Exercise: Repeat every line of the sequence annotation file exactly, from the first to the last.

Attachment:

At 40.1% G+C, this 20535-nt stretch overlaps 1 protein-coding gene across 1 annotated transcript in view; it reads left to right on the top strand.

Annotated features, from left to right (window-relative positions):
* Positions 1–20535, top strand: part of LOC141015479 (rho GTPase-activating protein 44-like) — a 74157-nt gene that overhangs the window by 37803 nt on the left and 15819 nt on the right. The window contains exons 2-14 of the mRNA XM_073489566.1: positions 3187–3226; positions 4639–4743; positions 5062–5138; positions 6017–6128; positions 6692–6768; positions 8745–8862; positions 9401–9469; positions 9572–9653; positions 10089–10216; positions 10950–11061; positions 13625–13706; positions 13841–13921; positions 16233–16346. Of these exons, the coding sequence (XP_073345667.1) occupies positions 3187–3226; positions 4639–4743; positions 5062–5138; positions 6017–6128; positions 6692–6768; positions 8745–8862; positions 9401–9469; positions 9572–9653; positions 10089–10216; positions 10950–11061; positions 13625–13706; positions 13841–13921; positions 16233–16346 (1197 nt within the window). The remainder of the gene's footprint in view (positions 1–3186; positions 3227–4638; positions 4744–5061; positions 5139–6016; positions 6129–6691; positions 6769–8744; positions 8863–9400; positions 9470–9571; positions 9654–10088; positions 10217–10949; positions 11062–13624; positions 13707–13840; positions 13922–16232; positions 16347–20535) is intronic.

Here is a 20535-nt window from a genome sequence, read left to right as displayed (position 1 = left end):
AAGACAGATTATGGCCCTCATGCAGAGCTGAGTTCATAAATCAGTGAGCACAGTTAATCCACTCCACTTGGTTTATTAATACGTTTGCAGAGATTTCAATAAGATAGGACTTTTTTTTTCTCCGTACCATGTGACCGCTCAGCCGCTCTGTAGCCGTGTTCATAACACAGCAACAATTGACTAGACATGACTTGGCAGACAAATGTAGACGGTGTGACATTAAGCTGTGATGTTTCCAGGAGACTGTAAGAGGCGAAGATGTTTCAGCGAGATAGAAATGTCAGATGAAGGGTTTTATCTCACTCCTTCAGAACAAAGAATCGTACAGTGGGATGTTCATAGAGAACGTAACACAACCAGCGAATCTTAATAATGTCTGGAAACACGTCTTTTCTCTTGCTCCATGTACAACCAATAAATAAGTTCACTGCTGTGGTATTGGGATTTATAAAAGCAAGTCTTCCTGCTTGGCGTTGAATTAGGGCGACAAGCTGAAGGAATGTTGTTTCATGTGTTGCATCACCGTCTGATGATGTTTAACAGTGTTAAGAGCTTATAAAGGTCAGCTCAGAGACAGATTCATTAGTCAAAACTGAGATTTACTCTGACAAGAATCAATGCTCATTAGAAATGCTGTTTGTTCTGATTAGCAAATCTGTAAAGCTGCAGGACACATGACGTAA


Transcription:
At 40.1% G+C, this 20535-nt stretch overlaps 1 protein-coding gene across 1 annotated transcript in view; it reads left to right on the top strand.

Annotated features, from left to right (window-relative positions):
* Positions 1–20535, top strand: part of LOC141015479 (rho GTPase-activating protein 44-like) — a 74157-nt gene that overhangs the window by 37803 nt on the left and 15819 nt on the right. The window contains exons 2-14 of the mRNA XM_073489566.1: positions 3187–3226; positions 4639–4743; positions 5062–5138; positions 6017–6128; positions 6692–6768; positions 8745–8862; positions 9401–9469; positions 9572–9653; positions 10089–10216; positions 10950–11061; positions 13625–13706; positions 13841–13921; positions 16233–16346. Of these exons, the coding sequence (XP_073345667.1) occupies positions 3187–3226; positions 4639–4743; positions 5062–5138; positions 6017–6128; positions 6692–6768; positions 8745–8862; positions 9401–9469; positions 9572–9653; positions 10089–10216; positions 10950–11061; positions 13625–13706; positions 13841–13921; positions 16233–16346 (1197 nt within the window). The remainder of the gene's footprint in view (positions 1–3186; positions 3227–4638; positions 4744–5061; positions 5139–6016; positions 6129–6691; positions 6769–8744; positions 8863–9400; positions 9470–9571; positions 9654–10088; positions 10217–10949; positions 11062–13624; positions 13707–13840; positions 13922–16232; positions 16347–20535) is intronic.

Here is a 20535-nt window from a genome sequence, read left to right as displayed (position 1 = left end):
AAGACAGATTATGGCCCTCATGCAGAGCTGAGTTCATAAATCAGTGAGCACAGTTAATCCACTCCACTTGGTTTATTAATACGTTTGCAGAGATTTCAATAAGATAGGACTTTTTTTTTCTCCGTACCATGTGACCGCTCAGCCGCTCTGTAGCCGTGTTCATAACACAGCAACAATTGACTAGACATGACTTGGCAGACAAATGTAGACGGTGTGACATTAAGCTGTGATGTTTCCAGGAGACTGTAAGAGGCGAAGATGTTTCAGCGAGATAGAAATGTCAGATGAAGGGTTTTATCTCACTCCTTCAGAACAAAGAATCGTACAGTGGGATGTTCATAGAGAACGTAACACAACCAGCGAATCTTAATAATGTCTGGAAACACGTCTTTTCTCTTGCTCCATGTACAACCAATAAATAAGTTCACTGCTGTGGTATTGGGATTTATAAAAGCAAGTCTTCCTGCTTGGCGTTGAATTAGGGCGACAAGCTGAAGGAATGTTGTTTCATGTGTTGCATCACCGTCTGATGATGTTTAACAGTGTTAAGAGCTTATAAAGGTCAGCTCAGAGACAGATTCATTAGTCAAAACTGAGATTTACTCTGACAAGAATCAATGCTCATTAGAAATGCTGTTTGTTCTGATTAGCAAATCTGTAAAGCTGCAGGACACATGACGTAA